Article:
I'm no expert on trade, or predatory practices. My general sense is that "predatory prices" and "currency manipulation" both mean that some other company is selling us goods at below their real value. As a consumer, I say "bring it on." If Saudi Arabia really will sell us oil at less than its market value, or China (it used to be Japan) will sell us cars and cellphones at below production cost, then that adds to our wealth and reduces theirs. For that reason, it rarely actually happens. But if it does, enjoy it. And shift American productive resources into goods and services at which we have a comparative advantage.
For a more wonkish discussion of currency manipulation, see my colleague Dan Ikenson https://www.forbes.com/sites/danikenson/2013/01/08/foreign-currency-manipulation-does-not-warrant-washingtons-attention/#736f7a276a40.
I talked a bit above on transitioning away from the welfare state. In political discussions of cutting back on government welfare programs, many leading charities warn that they can’t assume all the responsibilities of government; they say they don’t have that much money. Well, of course not. But the point is, the government programs have failed. The solution is not to replicate them. If government stopped encouraging irresponsibility, there would be less need for charity. And private charities can do far more with less money than can government bureaucracies. Americans give more than $300 billion and 8 billion hours a year to charity. If taxes were lower, and people understood that government was turning charitable responsibilities over to the civil society, they might give far more.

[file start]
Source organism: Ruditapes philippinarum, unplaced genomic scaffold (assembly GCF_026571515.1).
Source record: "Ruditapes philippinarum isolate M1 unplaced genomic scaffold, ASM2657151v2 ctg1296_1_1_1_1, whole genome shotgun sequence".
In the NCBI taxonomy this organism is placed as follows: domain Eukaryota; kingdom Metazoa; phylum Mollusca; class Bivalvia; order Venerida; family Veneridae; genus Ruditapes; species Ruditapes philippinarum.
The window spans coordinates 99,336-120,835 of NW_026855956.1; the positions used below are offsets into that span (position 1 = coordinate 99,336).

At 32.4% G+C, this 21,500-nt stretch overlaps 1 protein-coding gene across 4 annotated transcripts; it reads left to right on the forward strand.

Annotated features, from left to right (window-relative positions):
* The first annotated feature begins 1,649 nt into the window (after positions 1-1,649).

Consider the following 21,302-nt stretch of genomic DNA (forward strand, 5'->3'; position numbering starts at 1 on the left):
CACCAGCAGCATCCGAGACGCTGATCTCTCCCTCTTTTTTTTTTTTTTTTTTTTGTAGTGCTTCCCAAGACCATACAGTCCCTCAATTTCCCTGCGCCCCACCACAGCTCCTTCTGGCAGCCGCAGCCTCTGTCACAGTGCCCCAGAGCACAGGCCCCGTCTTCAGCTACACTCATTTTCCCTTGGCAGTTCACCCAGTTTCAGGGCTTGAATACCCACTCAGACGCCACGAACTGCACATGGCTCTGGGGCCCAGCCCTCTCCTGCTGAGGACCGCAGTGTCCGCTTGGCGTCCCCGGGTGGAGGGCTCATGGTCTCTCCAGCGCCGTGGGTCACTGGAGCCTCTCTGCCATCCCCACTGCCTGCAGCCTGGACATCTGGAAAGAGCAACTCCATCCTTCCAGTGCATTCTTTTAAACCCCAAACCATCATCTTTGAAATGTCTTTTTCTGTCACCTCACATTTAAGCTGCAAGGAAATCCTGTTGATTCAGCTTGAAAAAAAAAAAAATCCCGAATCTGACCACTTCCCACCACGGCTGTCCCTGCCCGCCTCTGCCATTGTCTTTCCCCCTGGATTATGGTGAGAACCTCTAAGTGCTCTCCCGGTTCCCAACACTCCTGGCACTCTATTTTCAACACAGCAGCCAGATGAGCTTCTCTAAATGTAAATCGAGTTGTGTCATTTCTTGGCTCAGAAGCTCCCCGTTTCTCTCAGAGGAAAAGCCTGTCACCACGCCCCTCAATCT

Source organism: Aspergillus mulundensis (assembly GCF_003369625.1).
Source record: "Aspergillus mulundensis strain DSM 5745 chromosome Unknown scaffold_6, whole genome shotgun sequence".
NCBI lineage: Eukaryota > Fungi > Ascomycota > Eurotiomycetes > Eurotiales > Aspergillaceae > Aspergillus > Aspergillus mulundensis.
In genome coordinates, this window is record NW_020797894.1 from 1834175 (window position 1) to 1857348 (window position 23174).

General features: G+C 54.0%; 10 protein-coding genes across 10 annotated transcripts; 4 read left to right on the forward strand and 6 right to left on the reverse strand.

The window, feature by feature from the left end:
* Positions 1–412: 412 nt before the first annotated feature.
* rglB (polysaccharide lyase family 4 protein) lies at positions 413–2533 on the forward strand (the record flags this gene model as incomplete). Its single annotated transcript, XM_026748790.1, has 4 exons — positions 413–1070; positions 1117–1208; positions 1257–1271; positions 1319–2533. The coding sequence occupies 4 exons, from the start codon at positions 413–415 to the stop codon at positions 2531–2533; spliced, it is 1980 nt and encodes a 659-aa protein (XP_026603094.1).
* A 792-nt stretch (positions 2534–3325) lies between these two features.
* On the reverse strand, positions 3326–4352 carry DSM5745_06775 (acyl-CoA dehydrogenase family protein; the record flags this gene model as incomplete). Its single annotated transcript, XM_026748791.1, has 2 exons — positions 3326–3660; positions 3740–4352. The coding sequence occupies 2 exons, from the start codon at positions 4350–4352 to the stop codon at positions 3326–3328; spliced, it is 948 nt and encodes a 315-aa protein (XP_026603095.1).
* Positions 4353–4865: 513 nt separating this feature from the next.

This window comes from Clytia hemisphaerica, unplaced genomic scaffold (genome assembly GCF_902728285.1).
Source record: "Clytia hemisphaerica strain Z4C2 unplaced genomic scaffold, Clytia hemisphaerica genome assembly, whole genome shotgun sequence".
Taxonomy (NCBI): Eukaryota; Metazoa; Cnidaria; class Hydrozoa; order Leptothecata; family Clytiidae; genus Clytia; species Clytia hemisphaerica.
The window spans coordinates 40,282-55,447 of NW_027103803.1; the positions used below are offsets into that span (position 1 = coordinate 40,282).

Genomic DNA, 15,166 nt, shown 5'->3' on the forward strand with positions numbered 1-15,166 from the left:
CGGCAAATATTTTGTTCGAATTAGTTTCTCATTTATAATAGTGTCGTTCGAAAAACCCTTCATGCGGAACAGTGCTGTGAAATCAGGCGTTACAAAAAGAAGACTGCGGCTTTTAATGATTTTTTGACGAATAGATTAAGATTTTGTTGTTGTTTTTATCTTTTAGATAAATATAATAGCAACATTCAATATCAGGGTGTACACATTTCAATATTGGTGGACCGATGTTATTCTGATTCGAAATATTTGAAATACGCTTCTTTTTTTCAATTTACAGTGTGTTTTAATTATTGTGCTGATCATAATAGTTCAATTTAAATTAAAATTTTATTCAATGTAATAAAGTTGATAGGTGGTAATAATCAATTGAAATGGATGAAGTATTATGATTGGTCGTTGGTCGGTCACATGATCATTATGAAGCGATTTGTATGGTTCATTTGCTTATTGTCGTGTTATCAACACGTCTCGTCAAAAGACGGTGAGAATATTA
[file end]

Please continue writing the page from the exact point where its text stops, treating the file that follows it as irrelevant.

The welfare reform in 1996 was a start; it encouraged people to find jobs and not stay on welfare. And it had a positive effect. We've weakened some of the provisions since then. We should continue to try to restrict welfare to those who genuinely can't work. We should make it easier to create jobs, especially entry-level jobs, because you never get a second job until you have a first job. We should transform tax-and-transfer programs like Social Security into private retirement accounts and health savings accounts. We should make it possible for people to choose better schools for their children, which should mean fewer people leaving school with low skills.